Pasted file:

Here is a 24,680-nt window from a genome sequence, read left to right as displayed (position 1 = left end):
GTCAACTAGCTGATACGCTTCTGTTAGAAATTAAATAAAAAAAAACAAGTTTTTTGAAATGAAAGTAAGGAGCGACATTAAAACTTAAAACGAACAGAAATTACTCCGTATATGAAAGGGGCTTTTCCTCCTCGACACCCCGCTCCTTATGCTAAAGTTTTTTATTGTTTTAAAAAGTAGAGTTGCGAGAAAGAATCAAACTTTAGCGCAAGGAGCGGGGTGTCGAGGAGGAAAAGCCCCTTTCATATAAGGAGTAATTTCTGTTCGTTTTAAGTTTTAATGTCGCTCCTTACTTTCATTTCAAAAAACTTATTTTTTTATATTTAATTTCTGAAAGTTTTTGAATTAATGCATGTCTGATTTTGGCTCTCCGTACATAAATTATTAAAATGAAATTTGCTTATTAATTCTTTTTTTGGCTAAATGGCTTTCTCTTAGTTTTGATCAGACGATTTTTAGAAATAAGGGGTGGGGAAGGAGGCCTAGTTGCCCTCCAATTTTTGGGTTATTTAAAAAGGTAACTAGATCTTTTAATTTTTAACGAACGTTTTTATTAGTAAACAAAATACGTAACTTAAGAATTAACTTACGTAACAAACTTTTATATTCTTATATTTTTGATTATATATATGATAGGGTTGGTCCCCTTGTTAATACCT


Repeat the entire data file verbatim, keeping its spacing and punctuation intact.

Here is a 24,680-nt window from a genome sequence, read left to right as displayed (position 1 = left end):
GTCAACTAGCTGATACGCTTCTGTTAGAAATTAAATAAAAAAAAACAAGTTTTTTGAAATGAAAGTAAGGAGCGACATTAAAACTTAAAACGAACAGAAATTACTCCGTATATGAAAGGGGCTTTTCCTCCTCGACACCCCGCTCCTTATGCTAAAGTTTTTTATTGTTTTAAAAAGTAGAGTTGCGAGAAAGAATCAAACTTTAGCGCAAGGAGCGGGGTGTCGAGGAGGAAAAGCCCCTTTCATATAAGGAGTAATTTCTGTTCGTTTTAAGTTTTAATGTCGCTCCTTACTTTCATTTCAAAAAACTTATTTTTTTATATTTAATTTCTGAAAGTTTTTGAATTAATGCATGTCTGATTTTGGCTCTCCGTACATAAATTATTAAAATGAAATTTGCTTATTAATTCTTTTTTTGGCTAAATGGCTTTCTCTTAGTTTTGATCAGACGATTTTTAGAAATAAGGGGTGGGGAAGGAGGCCTAGTTGCCCTCCAATTTTTGGGTTATTTAAAAAGGTAACTAGATCTTTTAATTTTTAACGAACGTTTTTATTAGTAAACAAAATACGTAACTTAAGAATTAACTTACGTAACAAACTTTTATATTCTTATATTTTTGATTATATATATGATAGGGTTGGTCCCCTTGTTAATACCT